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Metabotropic (G-protein-coupled) glutamate (mGlu) receptors have now emerged as a recognized, but still relatively new area of excitatory amino acid research. Current understanding of the roles and involvement of mGlu receptor subtypes in physiological/pathophysiological functions of the central nervous system has been recently propelled by the emergence of(More)
Previous animal studies have indicated that drugs targeted at metabotropic glutamate (mGlu) receptors may be useful for treatment of psychosis. In this article, the effects of the novel, potent, and selective mGlu2/3 receptor agonists LY354740 and LY379268, and the clinically effective agents clozapine and haloperidol, were investigated using phencyclidine(More)
LY354740 is a conformationally constrained analog of glutamate which is a potent agonist for group II cAMP coupled metabotropic glutamate receptors (mGluRs). The discovery of this novel pharmacological agent has allowed the exploration of the functional consequences of activating group II mGluRs in vivo. In an effort to evaluate the clinical utility of(More)
The in vitro pharmacology of a structurally novel compound, LY341495, was investigated at human recombinant metabotropic glutamate (mGlu) receptor subtypes expressed in non-neuronal (RGT, rat glutamate transporter) cells. LY341495 was a nanomolar potent antagonist of 1S,3R-1-aminocyclopentane-1,3-dicarboxylic acid (ACPD)-induced inhibition of(More)
The G protein-coupled metabotropic glutamate (mGlu) receptors are differentially localized at various synapses throughout the brain. Depending on the receptor subtype, they appear to be localized at presynaptic and/or postsynaptic sites, including glial as well as neuronal elements. The heterogeneous distribution of these receptors on glutamate and(More)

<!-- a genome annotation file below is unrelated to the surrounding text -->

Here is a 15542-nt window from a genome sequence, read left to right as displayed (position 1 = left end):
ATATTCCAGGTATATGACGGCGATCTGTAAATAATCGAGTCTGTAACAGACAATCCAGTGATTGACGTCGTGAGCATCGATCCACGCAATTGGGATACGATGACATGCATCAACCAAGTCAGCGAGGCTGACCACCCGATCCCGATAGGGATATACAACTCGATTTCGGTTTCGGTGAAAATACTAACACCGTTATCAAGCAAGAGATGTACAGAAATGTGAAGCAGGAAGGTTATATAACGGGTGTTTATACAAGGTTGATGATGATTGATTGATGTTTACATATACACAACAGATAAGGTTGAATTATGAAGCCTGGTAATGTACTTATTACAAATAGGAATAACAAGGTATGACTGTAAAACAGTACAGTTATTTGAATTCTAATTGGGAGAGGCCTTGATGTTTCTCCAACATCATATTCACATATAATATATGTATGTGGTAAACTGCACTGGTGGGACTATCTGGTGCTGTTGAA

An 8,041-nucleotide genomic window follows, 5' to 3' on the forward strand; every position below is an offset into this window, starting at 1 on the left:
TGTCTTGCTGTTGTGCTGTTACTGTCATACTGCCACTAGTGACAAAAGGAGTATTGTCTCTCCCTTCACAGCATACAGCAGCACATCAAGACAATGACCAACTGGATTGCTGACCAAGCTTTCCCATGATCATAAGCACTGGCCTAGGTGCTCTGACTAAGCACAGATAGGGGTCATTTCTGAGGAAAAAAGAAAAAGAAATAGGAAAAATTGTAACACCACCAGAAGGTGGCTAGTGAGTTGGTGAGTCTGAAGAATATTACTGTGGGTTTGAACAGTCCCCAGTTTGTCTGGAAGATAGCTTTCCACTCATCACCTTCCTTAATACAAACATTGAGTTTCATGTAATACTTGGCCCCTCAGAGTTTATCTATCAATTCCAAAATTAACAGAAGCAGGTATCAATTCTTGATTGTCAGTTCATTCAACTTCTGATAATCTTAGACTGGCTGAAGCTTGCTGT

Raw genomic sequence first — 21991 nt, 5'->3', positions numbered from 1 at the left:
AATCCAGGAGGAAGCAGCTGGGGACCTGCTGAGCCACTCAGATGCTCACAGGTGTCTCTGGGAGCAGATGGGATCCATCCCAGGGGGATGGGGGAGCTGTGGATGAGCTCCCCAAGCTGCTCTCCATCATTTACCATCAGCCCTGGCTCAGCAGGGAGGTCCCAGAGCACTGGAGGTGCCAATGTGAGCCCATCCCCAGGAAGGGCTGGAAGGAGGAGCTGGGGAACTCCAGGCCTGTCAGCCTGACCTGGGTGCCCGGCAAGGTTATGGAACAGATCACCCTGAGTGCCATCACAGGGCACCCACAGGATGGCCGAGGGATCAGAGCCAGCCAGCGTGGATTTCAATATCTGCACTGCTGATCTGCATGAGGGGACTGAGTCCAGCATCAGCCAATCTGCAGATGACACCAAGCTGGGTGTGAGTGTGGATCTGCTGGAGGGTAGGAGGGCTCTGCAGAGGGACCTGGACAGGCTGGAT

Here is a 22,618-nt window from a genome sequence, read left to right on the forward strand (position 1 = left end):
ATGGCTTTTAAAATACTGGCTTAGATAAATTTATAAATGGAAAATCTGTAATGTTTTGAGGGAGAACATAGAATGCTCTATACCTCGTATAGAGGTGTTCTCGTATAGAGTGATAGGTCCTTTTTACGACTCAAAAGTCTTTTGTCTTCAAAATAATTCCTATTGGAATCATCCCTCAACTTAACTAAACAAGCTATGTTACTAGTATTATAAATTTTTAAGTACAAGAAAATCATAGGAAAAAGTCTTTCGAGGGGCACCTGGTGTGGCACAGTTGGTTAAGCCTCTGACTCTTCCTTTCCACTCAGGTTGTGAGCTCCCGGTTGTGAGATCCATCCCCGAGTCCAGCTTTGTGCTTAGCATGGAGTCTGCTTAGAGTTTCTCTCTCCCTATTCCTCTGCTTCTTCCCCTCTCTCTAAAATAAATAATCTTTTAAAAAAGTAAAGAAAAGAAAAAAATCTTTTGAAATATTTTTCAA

Anxiety and stress disorders are the most commonly occurring of all mental illnesses, and current treatments are less than satisfactory. So, the discovery of novel approaches to treat anxiety disorders remains an important area of neuroscience research. Glutamate is the major excitatory neurotransmitter in the mammalian central nervous system, and(More)
Schizophrenia is a chronic, complex and heterogeneous mental disorder, with pathological features of disrupted neuronal excitability and plasticity within limbic structures of the brain. These pathological features manifest behaviorally as positive symptoms (including hallucinations, delusions and thought disorder), negative symptoms (such as social(More)
Metabotropic glutamate receptors (mGluRs) are a heterogeneous family of G protein-coupled glutamate receptors that are linked to multiple second messenger systems in the CNS. In this study the selectivity of mGluR agonists for different mGluR second messenger effects was characterized in slices of the rat hippocampus. The mGluR agonists(More)
  • D D Schoepp
  • 2001
Metabotropic glutamate (mGlu) receptors, which include mGlu1-8 receptors, are a heterogeneous family of G-protein-coupled receptors which function to modulate brain excitability via presynaptic, postsynaptic and glial mechanisms. Certain members of this receptor family have been shown to function as presynaptic regulatory mechanisms to control release of(More)
The principal excitatory neurotransmitter in the vertebrate central nervous system, L-glutamate, acts on three classes of ionotripic glutamate receptors, named after the agonists AMPA (alpha-amino-3-hydroxy-5-methyl-4-isoxalole-4-propionic acid), NMDA (N-methyl-D-aspartate) and kainate. The development of selective pharmacological agents has led to a(More)